logo Click BACK to return to basecamp
Lost Teachers
Search Info
White beveled edge

Meet Daphne

Daphne Archive



All Aboard: The Underground Railroad Sets Off


This map shows all the routes of the Underground Railroad in Ohio
Would you risk your life for someone else? I'm not talking about your mother or father, but someone you don't even know. A complete stranger with whom you might exchange only a few words and never see again…Could you do it?

I asked myself that question over and over as I learned about the brave people who organized the Underground Railroad, perhaps the most dramatic protest action against slavery in the history of the United States.

The movement got its name, I found out, when an enslaved runaway, Tice Davids, fled from a Kentucky plantation to seek freedom, and whose owner chased him to the Ohio River. Davids seemed to suddenly disappear leaving his owner confused and wondering if he had "gone off on some underground road."

No, Davids hadn't disappeared down a rabbit hole like Alice in Wonderland. Instead, he had been hidden by local abolitionists (so-called because they wanted to "abolish" slavery), who then helped him move further north, away from the laws that kept him in chains. According to the Fugitive Slave Act of 1793, it was illegal to help a runaway slave, but these abolitionists didn't care. For them, slavery was immoral and illegitimate and so were the laws that upheld it.

Simply put, the Underground Railroad was an informal network of escape routes that started in the South, continued on through the North and eventually ended in Canada. People who guided slaves, or "passengers," from one "station" to another were called "conductors." Harriet Tubman, one of the most famous conductors, became known as "Moses" to her people when she made 19 trips to the South and helped deliver at least 300 passengers to safety. Tubman was a former slave herself and was able to escape from Eastern Maryland in 1849.

John Rankin's house was a safe haven for runaway slaves
People who manned the stations were known as "operators." Almost anything could be a station - a house, barn, church or cellar. There, passengers received food, clothing, money, shelter and directions to another station. Some operators notified passengers of the stations through signals, such as a brightly lit candle in a window or a lantern placed in the front yard.

One of the most famous operators was John Rankin from Ripley, Ohio (the same man who hid Tice Davids from his owner). John said of his work with the Underground Railroad: "My house has been the door of freedom to many human beings." He knew that several people, such as slave bounty hunters and slave owners, wanted him dead. But even that didn't stop him from carrying on his work and saving as many runaways as he could. He estimated that he helped over 2,000 of them!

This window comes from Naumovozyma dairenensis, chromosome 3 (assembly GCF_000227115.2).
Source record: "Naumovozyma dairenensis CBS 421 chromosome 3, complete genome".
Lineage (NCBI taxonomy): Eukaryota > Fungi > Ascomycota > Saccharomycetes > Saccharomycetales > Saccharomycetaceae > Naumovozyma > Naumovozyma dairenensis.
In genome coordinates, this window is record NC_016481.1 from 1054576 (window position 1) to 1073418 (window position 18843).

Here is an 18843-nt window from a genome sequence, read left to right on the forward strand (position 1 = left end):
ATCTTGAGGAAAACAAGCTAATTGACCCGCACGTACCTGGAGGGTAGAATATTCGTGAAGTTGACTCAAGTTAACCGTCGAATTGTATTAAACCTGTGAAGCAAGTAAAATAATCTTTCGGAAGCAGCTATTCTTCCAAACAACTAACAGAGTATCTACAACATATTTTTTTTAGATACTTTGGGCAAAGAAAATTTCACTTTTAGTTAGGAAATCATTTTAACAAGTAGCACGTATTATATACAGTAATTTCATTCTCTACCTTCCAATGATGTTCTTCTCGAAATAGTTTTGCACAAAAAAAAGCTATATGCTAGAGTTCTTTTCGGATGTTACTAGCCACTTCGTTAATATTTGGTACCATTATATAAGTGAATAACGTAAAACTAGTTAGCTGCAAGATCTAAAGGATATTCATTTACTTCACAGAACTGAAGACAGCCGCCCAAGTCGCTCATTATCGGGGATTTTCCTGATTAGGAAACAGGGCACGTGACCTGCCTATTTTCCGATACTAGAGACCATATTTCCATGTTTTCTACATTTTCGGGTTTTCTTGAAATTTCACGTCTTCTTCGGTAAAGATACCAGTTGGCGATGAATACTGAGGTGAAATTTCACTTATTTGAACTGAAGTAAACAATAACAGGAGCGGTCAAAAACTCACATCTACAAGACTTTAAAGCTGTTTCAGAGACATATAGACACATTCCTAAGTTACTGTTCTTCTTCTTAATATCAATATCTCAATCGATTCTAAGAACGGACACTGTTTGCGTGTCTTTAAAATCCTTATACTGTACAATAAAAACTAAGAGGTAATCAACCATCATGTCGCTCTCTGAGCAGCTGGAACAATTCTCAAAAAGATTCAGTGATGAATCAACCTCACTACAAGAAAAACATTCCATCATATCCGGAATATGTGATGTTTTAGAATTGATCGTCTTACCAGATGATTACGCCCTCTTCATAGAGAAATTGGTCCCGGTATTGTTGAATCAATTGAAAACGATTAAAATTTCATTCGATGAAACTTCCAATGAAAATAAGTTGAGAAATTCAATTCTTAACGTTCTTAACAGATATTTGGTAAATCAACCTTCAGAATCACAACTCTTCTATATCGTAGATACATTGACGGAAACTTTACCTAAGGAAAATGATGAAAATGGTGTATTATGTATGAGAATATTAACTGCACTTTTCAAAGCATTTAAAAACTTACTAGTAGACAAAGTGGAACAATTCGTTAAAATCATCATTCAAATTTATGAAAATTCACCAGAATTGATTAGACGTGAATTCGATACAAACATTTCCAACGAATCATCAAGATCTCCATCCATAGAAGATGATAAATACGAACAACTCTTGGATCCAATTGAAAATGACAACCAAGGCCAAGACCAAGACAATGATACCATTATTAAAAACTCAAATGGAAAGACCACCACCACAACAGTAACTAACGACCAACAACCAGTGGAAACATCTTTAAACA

Stephanie stands by the Ohio River where Eliza made her crossing
In Uncle Tom's Cabin, one of the most widely-known slavery narratives written by Harriet Beecher Stowe, a famous scene describes a barefoot slave named Eliza crossing the partially frozen Ohio River with her child in her arms, leaping from one patch of ice to another, as she tries to escape a cruel slave trader. Well, that really happened! And luckily for the real Eliza, John Rankin was there to help.

Wow. It's hard to fully grasp the implications of the actions of people such as John Rankin, Harriet Beecher Stowe and Harriet Tubman. They truly risked their lives centuries ago so that others could have their freedom. Would I be able to do that? I'm not sure.

Harriet Beecher Stowe stayed in this house when she visited Ripley
And what about today? Was Ripley still considered a haven for African-Americans? How had things changed? How had they stayed the same?

I asked a friendly-looking African-American couple to help answer these questions. Caroline said that Ripley, in her opinion, is a nice, safe and peaceful town. Her husband, Lee, agreed, but also added that the black community in Ripley is fairly small and that it mostly keeps to itself. From their stories, it's clear that Ripley is far from achieving racial harmony.

Visiting Rankin's house was a treat for both Stephanie and me
Though this realization didn't surprise me, it nevertheless made me sad because for me, because of the Underground Railroad, Ripley stands as a symbol of this country's ability to unite and come together. Perhaps, in time, its past will inspire its future, making it once again, a safe haven for people of all colors and races.


Please email me at: daphne@ustrek.org


Links to Other Dispatches

Irene - A brilliant former slave speaks out against slavery
Kevin - Running from the "slavecatchers"
Kevin - A newspaper editor fights slavery with words